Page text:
A very, very Newman book. Erudite, clever, weighted with references and allusions that almost nobody withoutbthe author's encyclopaedic knowledge of the dramatic, gothic, and macabare will recognise, and with a perhaps slightly underwhelming climax. A reinvention of Charlie's Angels, with the titular Angels drawn from Grand Guignol theatre and 'Charlie' a masked fellow living under Paris Opera House. I thoroughly enjoyed this one, though like some of Newman's recent work i think the plot often lo A very, very Newman book. Erudite, clever, weighted with references and allusions that almost nobody withoutbthe author's encyclopaedic knowledge of the dramatic, gothic, and macabare will recognise, and with a perhaps slightly underwhelming climax. A reinvention of Charlie's Angels, with the titular Angels drawn from Grand Guignol theatre and 'Charlie' a masked fellow living under Paris Opera House. I thoroughly enjoyed this one, though like some of Newman's recent work i think the plot often loses tightness in the author's eagerness to sneak another obscure reference in. If you're a fan of the genre that this riffs off, it'll be a huge treat.

  16. 4 out of 5

    Erin

    Charlie's Angels meets Phantom of the Opera. Such a fun concept and I adored the way Newman seamlessly weaves in literary figures and historical events into the story. My biggest complaint (and it's a sizable one) is that there are too many characters and they never seem fully realized. I wish that each novella was just extended into its own novel so we could really get into the stories and the characters. Each story felt like an introduction to a novel, not a fully actualized novella, and defin Charlie's Angels meets Phantom of the Opera. Such a fun concept and I adored the way Newman seamlessly weaves in literary figures and historical events into the story. My biggest complaint (and it's a sizable one) is that there are too many characters and they never seem fully realized. I wish that each novella was just extended into its own novel so we could really get into the stories and the characters. Each story felt like an introduction to a novel, not a fully actualized novella, and definitely not a cohesive part of a novel. I liked what I read; I just wanted more.

  17. 5 out of 5

    Margaret

    I thought the premise of this one was interesting. Sort of Charlie's Angels, with Erik the Opera Ghost as "Charlie". Unfortunately, I didn't think this lived up to the premise. The first couple of stories were fun, but it kind of wore out quickly. I think my main difficulty was that I felt as though the women didn't seem like full characters to me. They kind of went in and out of the stories and didn't leave much of an impression. And without compelling characters, there just wasn't enough here I thought the premise of this one was interesting. Sort of Charlie's Angels, with Erik the Opera Ghost as "Charlie". Unfortunately, I didn't think this lived up to the premise. The first couple of stories were fun, but it kind of wore out quickly. I think my main difficulty was that I felt as though the women didn't seem like full characters to me. They kind of went in and out of the stories and didn't leave much of an impression. And without compelling characters, there just wasn't enough here to hold my attention. Kind of a shame, because I did like the premise.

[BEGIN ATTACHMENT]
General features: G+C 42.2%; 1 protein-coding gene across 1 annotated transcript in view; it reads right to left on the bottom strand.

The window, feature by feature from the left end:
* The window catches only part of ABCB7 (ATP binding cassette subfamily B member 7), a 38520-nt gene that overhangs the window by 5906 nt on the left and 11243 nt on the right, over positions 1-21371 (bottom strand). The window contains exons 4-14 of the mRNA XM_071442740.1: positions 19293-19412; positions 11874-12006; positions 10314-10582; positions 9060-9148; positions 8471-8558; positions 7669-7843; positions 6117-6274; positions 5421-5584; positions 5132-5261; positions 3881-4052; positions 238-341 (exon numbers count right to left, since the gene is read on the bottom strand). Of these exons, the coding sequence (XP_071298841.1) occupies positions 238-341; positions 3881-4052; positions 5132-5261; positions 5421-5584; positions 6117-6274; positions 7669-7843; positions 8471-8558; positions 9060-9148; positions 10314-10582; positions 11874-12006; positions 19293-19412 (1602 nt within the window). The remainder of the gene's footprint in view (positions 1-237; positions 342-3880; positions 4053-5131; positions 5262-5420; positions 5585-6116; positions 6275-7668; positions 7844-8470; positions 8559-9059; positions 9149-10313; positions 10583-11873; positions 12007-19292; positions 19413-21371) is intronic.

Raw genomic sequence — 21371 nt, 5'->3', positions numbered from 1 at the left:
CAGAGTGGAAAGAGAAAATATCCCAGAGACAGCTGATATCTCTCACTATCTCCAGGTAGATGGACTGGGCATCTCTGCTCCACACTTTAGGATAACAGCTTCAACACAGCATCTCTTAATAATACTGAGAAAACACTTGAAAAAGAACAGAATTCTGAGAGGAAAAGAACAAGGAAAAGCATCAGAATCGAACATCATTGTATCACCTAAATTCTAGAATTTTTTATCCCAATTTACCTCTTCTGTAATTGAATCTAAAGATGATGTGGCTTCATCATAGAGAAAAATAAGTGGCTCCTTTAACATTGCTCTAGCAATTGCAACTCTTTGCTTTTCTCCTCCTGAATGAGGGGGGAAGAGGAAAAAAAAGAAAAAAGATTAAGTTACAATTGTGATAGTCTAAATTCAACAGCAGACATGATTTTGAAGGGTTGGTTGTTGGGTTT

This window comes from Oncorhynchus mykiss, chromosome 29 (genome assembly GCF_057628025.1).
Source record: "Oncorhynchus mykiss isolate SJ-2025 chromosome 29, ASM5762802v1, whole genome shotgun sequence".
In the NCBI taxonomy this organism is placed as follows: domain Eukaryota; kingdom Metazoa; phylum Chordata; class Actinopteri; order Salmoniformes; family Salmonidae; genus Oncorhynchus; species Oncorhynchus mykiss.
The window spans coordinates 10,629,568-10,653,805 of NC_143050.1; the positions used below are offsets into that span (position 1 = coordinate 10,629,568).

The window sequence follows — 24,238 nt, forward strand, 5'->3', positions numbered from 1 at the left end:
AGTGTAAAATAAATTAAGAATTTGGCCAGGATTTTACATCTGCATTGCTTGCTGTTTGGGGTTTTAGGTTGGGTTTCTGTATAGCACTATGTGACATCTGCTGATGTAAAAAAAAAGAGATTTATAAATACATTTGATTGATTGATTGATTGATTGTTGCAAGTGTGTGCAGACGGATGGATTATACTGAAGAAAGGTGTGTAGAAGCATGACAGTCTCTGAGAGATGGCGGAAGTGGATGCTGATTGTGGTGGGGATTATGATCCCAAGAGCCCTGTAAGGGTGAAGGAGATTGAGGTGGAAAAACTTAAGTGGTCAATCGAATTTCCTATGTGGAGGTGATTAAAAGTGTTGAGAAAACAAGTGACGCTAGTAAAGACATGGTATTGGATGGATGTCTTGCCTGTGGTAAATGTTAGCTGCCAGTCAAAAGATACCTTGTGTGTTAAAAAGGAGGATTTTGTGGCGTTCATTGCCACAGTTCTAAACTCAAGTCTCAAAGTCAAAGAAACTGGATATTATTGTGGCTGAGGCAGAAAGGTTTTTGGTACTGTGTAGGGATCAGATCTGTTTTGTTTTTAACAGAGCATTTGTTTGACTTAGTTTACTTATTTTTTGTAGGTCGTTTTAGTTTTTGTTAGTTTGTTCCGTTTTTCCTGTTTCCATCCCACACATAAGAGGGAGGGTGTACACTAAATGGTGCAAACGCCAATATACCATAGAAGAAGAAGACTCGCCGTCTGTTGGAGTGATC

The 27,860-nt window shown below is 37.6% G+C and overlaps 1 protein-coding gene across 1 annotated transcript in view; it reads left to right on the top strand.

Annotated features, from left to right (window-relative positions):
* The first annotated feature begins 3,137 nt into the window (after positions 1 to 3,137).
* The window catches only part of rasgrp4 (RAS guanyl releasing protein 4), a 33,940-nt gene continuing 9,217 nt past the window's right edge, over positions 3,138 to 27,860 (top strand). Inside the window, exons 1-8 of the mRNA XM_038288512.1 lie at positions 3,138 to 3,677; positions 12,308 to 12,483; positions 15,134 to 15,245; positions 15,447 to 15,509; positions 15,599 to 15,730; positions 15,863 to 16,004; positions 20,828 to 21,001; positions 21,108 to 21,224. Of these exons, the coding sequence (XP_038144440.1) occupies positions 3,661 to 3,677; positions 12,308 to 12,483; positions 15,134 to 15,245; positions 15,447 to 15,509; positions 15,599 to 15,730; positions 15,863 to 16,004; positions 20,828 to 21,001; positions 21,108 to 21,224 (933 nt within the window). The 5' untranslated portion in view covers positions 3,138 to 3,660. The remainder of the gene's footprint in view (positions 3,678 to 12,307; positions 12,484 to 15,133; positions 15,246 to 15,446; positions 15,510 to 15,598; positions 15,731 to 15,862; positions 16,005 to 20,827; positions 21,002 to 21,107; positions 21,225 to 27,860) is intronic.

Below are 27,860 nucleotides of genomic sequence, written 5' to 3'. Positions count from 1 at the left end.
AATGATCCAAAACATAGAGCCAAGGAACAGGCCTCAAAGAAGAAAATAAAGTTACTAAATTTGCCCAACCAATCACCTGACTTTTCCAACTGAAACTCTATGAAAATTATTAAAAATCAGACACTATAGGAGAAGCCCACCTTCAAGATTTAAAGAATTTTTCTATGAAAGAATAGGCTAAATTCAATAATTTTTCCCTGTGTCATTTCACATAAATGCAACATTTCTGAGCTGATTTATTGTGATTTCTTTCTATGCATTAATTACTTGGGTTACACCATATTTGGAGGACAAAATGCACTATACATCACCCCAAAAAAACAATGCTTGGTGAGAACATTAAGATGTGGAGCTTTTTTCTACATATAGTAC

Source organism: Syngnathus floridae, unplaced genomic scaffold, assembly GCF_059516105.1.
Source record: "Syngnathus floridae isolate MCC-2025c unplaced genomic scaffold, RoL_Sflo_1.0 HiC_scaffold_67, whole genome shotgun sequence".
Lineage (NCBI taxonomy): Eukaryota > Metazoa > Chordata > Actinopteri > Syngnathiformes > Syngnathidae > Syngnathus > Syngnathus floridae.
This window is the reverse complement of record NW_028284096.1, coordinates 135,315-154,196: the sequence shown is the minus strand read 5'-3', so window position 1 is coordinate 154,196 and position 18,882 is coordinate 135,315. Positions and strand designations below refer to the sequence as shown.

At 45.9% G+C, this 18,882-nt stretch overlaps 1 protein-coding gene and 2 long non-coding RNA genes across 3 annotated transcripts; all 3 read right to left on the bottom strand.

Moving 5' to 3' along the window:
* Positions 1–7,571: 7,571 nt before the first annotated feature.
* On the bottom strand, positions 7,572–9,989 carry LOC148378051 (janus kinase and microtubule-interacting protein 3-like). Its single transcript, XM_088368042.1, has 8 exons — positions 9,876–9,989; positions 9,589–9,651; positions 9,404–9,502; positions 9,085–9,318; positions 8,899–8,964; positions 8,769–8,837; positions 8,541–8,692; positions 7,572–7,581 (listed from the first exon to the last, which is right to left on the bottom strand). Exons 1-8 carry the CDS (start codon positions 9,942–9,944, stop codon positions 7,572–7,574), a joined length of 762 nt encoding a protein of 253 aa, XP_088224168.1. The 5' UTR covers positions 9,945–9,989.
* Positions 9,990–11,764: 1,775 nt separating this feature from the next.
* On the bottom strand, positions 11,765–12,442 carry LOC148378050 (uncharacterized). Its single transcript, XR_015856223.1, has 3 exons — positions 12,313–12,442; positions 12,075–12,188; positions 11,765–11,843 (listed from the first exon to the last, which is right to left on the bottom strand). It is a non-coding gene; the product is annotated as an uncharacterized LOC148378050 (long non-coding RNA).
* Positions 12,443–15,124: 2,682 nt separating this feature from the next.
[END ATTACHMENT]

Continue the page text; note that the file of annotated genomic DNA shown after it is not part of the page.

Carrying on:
18. 5 out of 5

    Ashley

    Weird, but in the best way possible. Kim Newman's story-telling style is so unique, featuring unconventionally (and conventionally) strong-willed, dangerous women, which I appreciate. There are few times where I can tell that a man wrote the female perspectives, I think only once in this novel. Overall, I think that this is a great book. It takes a little while to get into the weird atmosphere, but once you do, it is well worth it.

  19. 5 out of 5

    Jon

    Masterfully written, the novel evokes the flavor of nineteenth-century literature and Parisian culture and history. Amusing, clever, and inventive, this Victorian version of Charlie's Angels reinvents Erik the Phantom as leader of a clandestine detective agency investigating bizarre crimes with the help of different trios of "angels" with unusual and sometimes deadly skills. A delicious cauldron of vampires, living dolls, Grand Guignol, witchery, and bloodthirsty villains.

  20. 5 out of 5

    Emma

    DNF because the writing style felt a bit like wordy reference soup. It starts telling a story, then goes off on a tangent about one of the characters, returns to the story briefly before going off after another character... Too frustrating to follow and the story itself buried beneath was a bit silly (the original character names did not help at all). Interesting idea, but the execution didn't work for me.

  21. 5 out of 5

    Elizabeth Judd Taylor